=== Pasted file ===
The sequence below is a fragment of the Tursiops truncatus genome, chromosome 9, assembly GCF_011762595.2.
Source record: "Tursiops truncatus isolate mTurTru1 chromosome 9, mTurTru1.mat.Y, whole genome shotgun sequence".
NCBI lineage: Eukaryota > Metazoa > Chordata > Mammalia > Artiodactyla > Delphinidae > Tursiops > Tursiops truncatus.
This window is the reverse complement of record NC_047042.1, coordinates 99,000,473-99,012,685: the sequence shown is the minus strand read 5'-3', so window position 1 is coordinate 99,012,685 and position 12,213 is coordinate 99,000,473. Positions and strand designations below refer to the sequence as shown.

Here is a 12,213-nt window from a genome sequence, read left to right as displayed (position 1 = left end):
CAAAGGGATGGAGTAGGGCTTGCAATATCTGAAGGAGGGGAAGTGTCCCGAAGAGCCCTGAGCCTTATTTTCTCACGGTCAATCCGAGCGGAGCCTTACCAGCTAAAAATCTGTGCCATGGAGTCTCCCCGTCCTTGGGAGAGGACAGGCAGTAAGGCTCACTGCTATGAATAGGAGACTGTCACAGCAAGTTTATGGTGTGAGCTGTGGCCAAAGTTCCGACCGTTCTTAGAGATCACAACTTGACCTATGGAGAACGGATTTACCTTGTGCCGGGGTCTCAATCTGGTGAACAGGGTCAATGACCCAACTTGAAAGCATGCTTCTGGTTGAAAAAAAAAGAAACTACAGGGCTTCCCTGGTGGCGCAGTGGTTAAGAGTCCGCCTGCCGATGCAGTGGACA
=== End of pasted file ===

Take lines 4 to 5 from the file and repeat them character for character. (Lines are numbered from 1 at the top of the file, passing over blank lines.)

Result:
This window is the reverse complement of record NC_047042.1, coordinates 99,000,473-99,012,685: the sequence shown is the minus strand read 5'-3', so window position 1 is coordinate 99,012,685 and position 12,213 is coordinate 99,000,473. Positions and strand designations below refer to the sequence as shown.

Here is a 12,213-nt window from a genome sequence, read left to right as displayed (position 1 = left end):